The O-RAN Alliance announced this week that there are now four new open RAN testing centers across the US. The goal, according to the alliance's new chairman, is to accelerate the testing of open RAN equipment across the country and the world.
"The O-RAN Alliance welcomes four additional OTICs [Open Testing and Integration Centers] to North America, bringing the worldwide total to 15," said Alex Jinsung Choi, the chairman of the board of the O-RAN Alliance, in a release. Choi recently took over operations at the alliance from AT&T's Andre Fuetsch. "The essential function of OTICs to certify and badge products complements the work of our operator members and contributing vendors to continuously develop products and operationalize O-RAN specifications."
However, the openings come at what might be an inopportune time in the 5G industry in the US. According to a wide variety of equipment vendors and tower operators, American 5G providers are slowing their network spending at rates far higher than expected.
Moreover, many top 5G network operators in the US have said their plan is to further cut back their capital expenses (capex) starting next year. "We expect to move past peak capital investment levels as we exit the year," AT&T CFO Pascal Desroches said recently.
Some, like Dish, have already hit the pause button on their 5G network buildouts.
"We believe the operators remain intently focused on FCF [free cash flow], and if that means pushing projects out in time, they will," wrote the financial analysts at Raymond James in a recent note to investors.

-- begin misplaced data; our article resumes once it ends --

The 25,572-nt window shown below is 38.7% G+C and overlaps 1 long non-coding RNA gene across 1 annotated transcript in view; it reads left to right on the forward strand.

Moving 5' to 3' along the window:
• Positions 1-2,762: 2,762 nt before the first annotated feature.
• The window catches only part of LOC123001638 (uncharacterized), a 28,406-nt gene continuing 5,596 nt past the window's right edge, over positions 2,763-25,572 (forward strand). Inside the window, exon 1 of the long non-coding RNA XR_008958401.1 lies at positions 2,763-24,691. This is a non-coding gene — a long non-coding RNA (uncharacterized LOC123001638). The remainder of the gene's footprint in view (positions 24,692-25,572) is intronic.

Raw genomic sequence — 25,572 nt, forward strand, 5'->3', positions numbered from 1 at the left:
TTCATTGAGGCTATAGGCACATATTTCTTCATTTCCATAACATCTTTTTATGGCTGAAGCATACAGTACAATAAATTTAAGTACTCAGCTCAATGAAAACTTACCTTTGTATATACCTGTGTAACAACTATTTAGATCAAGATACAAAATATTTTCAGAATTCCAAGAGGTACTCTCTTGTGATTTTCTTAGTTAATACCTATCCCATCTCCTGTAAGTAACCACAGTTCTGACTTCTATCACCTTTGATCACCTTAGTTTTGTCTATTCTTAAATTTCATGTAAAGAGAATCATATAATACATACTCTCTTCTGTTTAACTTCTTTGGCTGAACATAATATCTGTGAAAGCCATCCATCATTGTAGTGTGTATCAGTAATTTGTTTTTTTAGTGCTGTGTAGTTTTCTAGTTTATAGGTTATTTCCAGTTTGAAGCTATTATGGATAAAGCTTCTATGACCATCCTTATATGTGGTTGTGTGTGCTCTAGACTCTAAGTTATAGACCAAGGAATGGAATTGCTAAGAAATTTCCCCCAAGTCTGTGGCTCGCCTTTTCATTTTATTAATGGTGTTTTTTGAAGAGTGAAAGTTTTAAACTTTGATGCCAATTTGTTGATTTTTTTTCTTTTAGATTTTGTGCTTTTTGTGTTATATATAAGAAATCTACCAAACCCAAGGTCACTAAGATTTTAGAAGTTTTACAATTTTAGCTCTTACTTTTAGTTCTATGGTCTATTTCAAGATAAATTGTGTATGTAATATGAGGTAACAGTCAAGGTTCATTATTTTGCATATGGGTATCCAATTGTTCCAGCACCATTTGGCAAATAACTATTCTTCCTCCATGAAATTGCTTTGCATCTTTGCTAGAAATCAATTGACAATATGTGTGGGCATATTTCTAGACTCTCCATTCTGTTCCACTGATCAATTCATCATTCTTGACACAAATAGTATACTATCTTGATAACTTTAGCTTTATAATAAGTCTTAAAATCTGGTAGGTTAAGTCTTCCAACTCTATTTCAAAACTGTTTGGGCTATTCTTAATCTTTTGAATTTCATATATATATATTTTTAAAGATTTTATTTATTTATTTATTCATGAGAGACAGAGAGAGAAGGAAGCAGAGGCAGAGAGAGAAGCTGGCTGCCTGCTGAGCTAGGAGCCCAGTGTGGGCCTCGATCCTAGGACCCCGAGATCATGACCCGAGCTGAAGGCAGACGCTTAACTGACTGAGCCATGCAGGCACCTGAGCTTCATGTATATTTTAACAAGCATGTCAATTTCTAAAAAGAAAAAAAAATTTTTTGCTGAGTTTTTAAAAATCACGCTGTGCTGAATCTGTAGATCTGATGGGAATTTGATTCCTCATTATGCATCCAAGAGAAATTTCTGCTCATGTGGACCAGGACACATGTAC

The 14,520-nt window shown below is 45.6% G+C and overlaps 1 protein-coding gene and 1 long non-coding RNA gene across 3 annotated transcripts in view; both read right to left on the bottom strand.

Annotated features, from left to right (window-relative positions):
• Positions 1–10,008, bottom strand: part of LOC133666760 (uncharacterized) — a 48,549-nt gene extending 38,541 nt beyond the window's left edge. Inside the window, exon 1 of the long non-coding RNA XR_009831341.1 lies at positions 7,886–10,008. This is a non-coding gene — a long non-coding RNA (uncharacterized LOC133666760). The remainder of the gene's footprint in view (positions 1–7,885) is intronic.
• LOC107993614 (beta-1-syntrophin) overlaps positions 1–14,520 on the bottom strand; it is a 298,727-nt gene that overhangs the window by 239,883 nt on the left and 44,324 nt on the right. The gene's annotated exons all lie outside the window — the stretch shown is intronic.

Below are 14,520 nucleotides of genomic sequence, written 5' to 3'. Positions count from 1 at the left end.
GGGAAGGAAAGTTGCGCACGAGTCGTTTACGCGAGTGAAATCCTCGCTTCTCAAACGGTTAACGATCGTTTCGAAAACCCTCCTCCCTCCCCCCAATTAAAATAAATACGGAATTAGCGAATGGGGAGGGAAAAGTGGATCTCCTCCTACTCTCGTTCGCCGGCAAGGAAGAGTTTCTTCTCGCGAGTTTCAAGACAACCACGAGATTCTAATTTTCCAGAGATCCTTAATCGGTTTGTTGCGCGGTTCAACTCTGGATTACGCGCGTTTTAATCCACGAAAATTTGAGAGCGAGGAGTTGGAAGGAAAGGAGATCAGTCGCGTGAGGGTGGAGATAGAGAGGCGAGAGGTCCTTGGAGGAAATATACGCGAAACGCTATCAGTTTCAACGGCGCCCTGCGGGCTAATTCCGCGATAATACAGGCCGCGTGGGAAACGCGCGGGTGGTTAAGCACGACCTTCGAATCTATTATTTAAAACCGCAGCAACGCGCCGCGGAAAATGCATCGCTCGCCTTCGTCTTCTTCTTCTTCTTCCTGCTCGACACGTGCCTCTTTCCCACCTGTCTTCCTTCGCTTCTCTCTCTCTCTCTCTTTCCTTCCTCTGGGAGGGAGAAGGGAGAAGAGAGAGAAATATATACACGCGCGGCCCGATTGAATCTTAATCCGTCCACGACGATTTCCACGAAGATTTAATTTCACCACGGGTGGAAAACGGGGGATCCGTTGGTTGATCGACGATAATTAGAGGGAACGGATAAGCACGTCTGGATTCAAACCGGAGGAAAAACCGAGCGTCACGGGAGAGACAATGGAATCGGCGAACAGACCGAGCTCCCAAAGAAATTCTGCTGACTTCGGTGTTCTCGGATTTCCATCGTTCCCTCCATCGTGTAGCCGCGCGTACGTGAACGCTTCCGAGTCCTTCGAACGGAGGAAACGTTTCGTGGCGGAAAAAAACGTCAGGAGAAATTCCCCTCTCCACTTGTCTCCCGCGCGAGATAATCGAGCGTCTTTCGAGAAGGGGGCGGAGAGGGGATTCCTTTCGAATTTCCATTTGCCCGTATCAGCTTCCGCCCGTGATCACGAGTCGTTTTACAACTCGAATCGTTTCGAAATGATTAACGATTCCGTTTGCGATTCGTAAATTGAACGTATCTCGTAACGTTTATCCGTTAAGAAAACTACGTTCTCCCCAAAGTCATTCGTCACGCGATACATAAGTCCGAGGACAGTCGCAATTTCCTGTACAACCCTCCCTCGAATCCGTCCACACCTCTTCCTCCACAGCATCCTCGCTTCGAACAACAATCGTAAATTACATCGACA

Connecting the Pieces
Regardless, the O-RAN Alliance's OTIC testing strategy remains a critical element in its pursuit of open RAN interfaces.
The Kyrio O-RAN Test and Integration Lab, operated by CableLabs, was the first OTIC in the US. COSMOS – a National Science Foundation PAWR testbed that's run by an academic team from Rutgers University, Columbia University and New York University Brooklyn – was the second.
The O-RAN Alliance touted several more: the Institute for the Wireless Internet of Things (WIoT) at Northeastern University; the Commonwealth Cyber Initiative (CCI) xG Testbed at Virginia Tech; and the North American OTIC in Central Iowa (ARA), hosted by the Center for Wireless, Communities, and Innovation (WiCI) at Iowa State University.
Testing, of course, is critical to the overall goals of the O-RAN Alliance. Open RAN, after all, promises to create interfaces that can be used to connect equipment from different vendors, thereby allowing network operators to mix and match equipment. But those connections can't be trusted to work properly unless they are thoroughly tested. Such testing can be conducted by network operators or their vendors, but the O-RAN Alliance is hoping to create an authoritative testing structure that can be used by a variety of players.
To be clear, open RAN technology in the US has a number of backers. Dish Network is perhaps the most vocal, having built an open RAN-based 5G network across 70% of the US population. Further, other operators have hinted at their own initial open RAN aspirations, including AT&T and Verizon.
Interestingly, the US government has also emerged as a leading proponent for open RAN. For example, the US military continues to fund open RAN tests and deployments. And the Biden administration's NTIA is doling out millions of dollars in the pursuit of open RAN momentum. Broadly, US officials hope to use open RAN technologies to encourage the production of 5G equipment domestically and among US allies, as a lever against China.
But open RAN continues to face struggles. For example, US-based open RAN vendors like Airspan and Parallel Wireless have hit hurdles recently. And research and consulting firm Dell'Oro recently reported that open RAN revenue growth slowed to the 10 to 20% range in the first quarter, after more than doubling in 2022.
It's unclear how the open RAN industry might move forward in the future. It's worth noting though that two US-based chip making giants – Intel and Qaulcomm – are currently fighting for business in the open RAN sector.